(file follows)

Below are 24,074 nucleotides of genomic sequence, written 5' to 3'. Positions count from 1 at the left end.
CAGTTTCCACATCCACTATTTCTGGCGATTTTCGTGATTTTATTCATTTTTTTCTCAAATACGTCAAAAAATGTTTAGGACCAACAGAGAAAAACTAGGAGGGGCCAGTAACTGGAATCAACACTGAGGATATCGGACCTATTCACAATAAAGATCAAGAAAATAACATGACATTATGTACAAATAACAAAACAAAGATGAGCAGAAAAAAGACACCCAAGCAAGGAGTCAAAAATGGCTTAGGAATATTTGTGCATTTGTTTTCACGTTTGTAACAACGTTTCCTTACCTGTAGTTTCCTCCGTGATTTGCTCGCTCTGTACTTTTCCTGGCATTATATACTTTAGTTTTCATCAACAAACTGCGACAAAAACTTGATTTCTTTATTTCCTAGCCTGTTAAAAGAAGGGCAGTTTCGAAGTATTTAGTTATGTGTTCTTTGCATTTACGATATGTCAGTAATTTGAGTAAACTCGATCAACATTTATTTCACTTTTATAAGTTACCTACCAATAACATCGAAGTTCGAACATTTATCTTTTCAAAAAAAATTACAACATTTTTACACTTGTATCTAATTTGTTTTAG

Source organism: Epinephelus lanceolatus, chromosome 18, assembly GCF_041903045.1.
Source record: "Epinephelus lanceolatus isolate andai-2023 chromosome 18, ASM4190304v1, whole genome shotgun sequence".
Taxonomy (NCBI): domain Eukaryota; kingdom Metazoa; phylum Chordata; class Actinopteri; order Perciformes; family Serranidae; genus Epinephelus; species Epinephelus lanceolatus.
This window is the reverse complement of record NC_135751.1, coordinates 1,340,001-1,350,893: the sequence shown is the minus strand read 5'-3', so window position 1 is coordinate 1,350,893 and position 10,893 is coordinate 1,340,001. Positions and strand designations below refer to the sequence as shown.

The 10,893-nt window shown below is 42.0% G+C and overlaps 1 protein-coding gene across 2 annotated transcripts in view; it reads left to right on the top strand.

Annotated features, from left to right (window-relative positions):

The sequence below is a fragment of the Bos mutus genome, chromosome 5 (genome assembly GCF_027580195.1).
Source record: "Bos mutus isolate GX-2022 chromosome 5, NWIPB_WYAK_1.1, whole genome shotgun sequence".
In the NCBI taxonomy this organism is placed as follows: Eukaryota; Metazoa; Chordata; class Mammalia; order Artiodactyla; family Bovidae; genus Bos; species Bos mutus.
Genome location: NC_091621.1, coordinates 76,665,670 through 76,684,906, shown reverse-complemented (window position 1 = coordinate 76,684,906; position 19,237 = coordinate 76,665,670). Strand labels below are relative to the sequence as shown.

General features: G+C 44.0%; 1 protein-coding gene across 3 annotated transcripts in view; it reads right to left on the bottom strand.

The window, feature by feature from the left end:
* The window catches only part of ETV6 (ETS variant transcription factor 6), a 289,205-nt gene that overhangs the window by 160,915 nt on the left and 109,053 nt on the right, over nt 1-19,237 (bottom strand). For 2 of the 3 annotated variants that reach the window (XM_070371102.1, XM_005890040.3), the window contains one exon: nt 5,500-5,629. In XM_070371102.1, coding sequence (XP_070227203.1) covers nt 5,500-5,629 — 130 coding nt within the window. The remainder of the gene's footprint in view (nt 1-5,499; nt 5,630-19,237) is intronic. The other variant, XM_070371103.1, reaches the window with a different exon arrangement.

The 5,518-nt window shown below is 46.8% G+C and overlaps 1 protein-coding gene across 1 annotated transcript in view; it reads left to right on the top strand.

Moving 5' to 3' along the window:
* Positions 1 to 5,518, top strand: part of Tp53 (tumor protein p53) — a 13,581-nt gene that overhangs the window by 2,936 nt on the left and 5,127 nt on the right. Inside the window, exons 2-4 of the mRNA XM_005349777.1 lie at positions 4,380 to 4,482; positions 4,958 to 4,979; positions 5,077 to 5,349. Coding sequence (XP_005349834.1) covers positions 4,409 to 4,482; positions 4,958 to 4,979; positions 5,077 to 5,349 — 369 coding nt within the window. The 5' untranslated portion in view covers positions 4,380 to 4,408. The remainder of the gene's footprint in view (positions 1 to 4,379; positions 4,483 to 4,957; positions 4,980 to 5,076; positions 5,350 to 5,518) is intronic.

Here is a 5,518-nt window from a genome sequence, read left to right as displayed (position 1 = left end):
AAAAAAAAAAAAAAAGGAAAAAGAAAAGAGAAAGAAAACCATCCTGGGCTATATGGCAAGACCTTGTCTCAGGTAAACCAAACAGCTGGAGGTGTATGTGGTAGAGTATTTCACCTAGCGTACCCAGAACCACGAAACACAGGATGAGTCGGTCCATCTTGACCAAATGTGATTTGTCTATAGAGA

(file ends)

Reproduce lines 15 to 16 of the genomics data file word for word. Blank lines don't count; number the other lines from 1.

* The window catches only part of ETV6 (ETS variant transcription factor 6), a 289,205-nt gene that overhangs the window by 160,915 nt on the left and 109,053 nt on the right, over nt 1-19,237 (bottom strand). For 2 of the 3 annotated variants that reach the window (XM_070371102.1, XM_005890040.3), the window contains one exon: nt 5,500-5,629. In XM_070371102.1, coding sequence (XP_070227203.1) covers nt 5,500-5,629 — 130 coding nt within the window. The remainder of the gene's footprint in view (nt 1-5,499; nt 5,630-19,237) is intronic. The other variant, XM_070371103.1, reaches the window with a different exon arrangement.

The 5,518-nt window shown below is 46.8% G+C and overlaps 1 protein-coding gene across 1 annotated transcript in view; it reads left to right on the top strand.